Only the highlighted categories have Confidence Intervals (CIs) that DO NOT include the NULL (risk ratio of 1 — which indicates no difference in effect found). All of the CIs that don’t include “1” have a range that starts very low. The chart shows clearly that it is chiefly Former and Current Smokers and those with Occupational Exposure (to gases, fumes, or dust) that show even a simple associational effect from fine-particulate air pollution.
Another look at the data from the study:
Again, we see (highlighted in PINK) that it is Current Smokers, Former Smokers (but not evenly — only female former smokers and 10-Pack-years male former smokers), men with less than a high school education [probably a marker for socio-economic status – kh] and women with high BMIs that show even small associational effects. ALL other classifications show the 95% CIs include the NULL effect rate ratio of 1.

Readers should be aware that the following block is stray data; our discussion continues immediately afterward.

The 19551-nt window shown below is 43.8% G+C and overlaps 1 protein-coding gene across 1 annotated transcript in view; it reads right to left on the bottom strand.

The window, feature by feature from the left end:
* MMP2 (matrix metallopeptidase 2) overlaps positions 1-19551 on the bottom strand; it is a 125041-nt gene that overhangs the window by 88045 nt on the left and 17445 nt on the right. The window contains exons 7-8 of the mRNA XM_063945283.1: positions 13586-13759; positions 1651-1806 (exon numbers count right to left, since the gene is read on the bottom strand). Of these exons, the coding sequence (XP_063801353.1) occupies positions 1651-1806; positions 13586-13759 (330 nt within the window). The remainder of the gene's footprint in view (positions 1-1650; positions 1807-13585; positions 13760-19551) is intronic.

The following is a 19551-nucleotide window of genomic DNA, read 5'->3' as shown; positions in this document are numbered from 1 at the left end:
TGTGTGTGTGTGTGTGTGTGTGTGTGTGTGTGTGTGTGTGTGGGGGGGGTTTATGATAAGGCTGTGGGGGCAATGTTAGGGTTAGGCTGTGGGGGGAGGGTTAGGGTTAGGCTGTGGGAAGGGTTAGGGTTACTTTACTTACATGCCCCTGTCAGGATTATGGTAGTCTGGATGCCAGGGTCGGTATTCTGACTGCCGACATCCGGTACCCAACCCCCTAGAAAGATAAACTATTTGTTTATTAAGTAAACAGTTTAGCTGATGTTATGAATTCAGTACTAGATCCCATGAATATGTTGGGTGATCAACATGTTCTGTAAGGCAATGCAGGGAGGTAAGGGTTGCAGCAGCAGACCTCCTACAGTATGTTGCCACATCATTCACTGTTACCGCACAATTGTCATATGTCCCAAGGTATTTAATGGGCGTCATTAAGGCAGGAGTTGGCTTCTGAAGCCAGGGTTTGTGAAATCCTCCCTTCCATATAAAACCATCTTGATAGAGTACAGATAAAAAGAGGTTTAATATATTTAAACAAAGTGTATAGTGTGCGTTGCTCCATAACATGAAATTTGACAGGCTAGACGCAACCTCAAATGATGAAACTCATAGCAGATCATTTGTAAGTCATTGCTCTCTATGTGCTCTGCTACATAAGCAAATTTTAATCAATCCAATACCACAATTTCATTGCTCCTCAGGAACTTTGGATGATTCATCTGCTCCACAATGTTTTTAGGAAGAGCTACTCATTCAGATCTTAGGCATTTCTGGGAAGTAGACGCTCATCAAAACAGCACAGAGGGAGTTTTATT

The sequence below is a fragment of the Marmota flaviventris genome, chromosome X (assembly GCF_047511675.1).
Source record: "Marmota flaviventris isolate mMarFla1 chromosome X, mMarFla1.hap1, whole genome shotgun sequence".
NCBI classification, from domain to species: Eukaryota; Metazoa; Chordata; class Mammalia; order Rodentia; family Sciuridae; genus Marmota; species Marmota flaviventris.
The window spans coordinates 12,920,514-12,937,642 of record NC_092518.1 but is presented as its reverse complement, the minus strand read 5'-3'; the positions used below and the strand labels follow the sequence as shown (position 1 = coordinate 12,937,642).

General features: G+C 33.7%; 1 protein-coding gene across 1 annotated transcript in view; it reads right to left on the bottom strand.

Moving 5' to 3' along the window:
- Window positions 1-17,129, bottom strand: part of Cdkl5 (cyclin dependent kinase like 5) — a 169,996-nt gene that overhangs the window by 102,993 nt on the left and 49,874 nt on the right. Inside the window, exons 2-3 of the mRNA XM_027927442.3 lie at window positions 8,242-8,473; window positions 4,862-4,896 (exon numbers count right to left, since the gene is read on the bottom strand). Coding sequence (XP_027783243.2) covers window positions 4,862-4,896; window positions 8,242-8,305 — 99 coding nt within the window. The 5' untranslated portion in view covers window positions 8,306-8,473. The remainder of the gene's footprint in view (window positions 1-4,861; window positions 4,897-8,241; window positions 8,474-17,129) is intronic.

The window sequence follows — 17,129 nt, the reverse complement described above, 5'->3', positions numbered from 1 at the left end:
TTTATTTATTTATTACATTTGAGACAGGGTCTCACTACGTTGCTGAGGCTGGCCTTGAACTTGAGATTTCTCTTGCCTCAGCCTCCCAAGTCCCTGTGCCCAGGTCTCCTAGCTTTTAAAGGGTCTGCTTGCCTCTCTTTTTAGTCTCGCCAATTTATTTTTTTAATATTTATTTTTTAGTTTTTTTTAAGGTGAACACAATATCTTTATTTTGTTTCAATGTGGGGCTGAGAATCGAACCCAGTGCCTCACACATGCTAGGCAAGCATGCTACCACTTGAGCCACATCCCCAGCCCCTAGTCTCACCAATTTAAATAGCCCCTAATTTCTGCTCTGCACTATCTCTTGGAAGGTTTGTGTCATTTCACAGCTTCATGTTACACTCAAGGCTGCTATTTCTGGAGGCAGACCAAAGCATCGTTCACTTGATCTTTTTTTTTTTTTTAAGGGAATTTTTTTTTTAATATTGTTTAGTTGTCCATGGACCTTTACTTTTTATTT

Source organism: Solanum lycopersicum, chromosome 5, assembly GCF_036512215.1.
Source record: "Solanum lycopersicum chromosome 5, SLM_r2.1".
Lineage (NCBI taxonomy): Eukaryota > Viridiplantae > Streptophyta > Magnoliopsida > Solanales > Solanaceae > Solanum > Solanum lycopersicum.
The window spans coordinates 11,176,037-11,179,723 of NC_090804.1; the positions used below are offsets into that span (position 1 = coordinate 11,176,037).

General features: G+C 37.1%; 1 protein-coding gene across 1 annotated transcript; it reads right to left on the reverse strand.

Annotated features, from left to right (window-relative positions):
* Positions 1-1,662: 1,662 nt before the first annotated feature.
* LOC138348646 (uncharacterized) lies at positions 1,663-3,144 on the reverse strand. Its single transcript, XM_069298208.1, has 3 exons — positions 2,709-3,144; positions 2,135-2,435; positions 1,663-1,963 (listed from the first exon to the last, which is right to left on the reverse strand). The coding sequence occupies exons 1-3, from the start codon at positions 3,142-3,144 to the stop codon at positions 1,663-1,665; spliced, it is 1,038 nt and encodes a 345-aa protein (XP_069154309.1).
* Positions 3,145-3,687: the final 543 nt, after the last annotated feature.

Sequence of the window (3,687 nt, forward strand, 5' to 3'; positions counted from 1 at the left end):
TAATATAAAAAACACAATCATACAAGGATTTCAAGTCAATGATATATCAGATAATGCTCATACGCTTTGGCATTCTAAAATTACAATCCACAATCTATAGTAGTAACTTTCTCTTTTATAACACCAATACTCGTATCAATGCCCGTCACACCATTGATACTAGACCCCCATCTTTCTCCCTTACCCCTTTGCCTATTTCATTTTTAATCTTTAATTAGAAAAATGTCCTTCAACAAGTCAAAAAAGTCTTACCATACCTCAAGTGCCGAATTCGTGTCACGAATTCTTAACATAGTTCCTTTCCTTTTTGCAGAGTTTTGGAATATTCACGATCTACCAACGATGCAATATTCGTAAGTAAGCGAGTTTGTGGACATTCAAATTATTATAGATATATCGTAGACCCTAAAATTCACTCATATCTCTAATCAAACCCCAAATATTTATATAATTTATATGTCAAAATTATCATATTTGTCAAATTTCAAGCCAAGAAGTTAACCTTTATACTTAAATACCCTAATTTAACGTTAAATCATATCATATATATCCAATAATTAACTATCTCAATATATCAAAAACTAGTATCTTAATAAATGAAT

The cities are listed in order of least-pollution to highest-pollution. ONLY Steubenville — highlighted in YELLOW — the most polluted city, has a significant result, and that only for men.
What does “includes the NULL effect rate ratio of 1” mean?
These two cartoon images demonstrate that Rate Ratios that include the rate ratio of 1 are compatible with the NULL hypothesis that there is NO EFFECT. For a result to be significant and reject the NULL of No Effect, the Rate Ratio must NOT span the rate ratio value of 1.
What does that mean for the Six Cities study findings?